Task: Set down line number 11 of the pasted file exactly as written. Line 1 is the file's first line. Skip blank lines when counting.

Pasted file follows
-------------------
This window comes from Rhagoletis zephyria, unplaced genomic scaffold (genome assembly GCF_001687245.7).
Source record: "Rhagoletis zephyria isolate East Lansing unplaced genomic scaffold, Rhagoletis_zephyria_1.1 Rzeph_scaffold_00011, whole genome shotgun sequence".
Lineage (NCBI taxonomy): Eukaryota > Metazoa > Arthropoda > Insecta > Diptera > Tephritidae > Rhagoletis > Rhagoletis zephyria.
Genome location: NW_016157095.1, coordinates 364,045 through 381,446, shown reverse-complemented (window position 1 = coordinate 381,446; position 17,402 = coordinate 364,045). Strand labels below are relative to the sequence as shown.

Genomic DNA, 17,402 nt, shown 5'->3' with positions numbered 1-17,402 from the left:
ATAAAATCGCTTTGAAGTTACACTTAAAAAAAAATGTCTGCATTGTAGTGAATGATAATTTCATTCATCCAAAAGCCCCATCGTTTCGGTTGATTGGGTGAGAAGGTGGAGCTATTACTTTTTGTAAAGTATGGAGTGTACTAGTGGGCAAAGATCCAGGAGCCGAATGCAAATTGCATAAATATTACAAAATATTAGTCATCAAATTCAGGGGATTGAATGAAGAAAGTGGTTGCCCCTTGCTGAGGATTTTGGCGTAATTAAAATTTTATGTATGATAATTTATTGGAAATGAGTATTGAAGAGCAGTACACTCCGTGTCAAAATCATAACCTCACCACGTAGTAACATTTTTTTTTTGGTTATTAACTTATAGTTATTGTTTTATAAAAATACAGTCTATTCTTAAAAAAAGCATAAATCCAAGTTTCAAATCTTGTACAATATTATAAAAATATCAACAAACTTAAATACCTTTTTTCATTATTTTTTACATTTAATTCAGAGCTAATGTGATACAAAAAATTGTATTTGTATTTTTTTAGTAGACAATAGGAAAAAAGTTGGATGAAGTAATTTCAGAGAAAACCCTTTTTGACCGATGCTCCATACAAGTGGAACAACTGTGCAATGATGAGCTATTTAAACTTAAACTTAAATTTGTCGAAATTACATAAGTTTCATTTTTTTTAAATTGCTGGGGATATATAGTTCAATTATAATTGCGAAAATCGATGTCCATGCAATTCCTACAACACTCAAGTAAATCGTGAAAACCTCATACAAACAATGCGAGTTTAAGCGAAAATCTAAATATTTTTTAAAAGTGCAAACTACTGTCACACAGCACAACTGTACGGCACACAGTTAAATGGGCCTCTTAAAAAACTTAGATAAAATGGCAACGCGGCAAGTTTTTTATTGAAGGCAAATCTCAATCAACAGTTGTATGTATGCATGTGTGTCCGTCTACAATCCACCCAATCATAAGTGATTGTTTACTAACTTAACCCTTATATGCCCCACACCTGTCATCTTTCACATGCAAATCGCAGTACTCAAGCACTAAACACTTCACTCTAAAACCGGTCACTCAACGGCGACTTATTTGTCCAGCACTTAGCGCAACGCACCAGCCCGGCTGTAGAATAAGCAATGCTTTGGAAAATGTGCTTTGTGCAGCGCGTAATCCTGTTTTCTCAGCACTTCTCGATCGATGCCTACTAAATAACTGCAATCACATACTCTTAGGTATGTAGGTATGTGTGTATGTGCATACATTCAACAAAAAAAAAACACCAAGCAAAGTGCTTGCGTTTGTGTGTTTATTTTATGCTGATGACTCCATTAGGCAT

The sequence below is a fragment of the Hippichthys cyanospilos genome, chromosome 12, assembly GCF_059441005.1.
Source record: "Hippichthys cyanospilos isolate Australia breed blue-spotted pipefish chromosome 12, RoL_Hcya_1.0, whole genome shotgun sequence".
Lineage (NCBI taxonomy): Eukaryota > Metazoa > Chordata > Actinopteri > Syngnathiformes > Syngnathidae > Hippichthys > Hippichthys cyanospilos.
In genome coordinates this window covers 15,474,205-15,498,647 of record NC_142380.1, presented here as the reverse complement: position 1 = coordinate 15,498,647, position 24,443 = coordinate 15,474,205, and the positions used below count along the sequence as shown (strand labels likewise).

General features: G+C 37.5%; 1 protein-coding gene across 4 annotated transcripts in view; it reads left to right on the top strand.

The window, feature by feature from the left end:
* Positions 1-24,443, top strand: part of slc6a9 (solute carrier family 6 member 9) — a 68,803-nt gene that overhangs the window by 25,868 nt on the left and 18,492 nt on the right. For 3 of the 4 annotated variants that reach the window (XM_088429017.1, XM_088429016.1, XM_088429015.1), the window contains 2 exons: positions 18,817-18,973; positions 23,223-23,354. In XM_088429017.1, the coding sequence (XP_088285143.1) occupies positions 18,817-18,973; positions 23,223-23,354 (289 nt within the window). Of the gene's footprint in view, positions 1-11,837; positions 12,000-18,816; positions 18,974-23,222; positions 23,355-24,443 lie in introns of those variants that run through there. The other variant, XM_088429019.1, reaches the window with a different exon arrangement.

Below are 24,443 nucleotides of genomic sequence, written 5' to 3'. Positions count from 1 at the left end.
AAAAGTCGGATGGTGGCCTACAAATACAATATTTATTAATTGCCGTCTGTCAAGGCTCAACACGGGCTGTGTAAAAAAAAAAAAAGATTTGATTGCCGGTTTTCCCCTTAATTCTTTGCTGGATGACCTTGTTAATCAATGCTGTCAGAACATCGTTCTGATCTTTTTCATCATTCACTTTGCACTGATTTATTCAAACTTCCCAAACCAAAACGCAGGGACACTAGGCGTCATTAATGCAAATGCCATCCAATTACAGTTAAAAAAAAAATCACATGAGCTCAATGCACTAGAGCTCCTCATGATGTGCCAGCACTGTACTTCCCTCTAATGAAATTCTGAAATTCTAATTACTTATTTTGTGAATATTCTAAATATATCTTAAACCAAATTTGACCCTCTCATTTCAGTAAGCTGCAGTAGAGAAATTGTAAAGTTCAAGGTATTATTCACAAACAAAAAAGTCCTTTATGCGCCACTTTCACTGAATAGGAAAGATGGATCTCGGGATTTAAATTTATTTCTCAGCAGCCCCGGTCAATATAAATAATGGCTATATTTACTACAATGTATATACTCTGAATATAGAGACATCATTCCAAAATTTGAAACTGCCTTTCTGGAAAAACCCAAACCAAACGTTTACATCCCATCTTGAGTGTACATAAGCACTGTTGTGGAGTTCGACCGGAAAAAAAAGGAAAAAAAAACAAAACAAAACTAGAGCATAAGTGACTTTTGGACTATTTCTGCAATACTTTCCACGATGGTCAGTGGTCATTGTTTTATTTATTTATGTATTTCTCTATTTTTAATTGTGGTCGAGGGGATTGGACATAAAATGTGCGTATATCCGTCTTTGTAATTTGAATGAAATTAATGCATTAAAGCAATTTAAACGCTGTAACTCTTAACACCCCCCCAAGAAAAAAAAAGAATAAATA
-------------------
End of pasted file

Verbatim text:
General features: G+C 37.5%; 1 protein-coding gene across 4 annotated transcripts in view; it reads left to right on the top strand.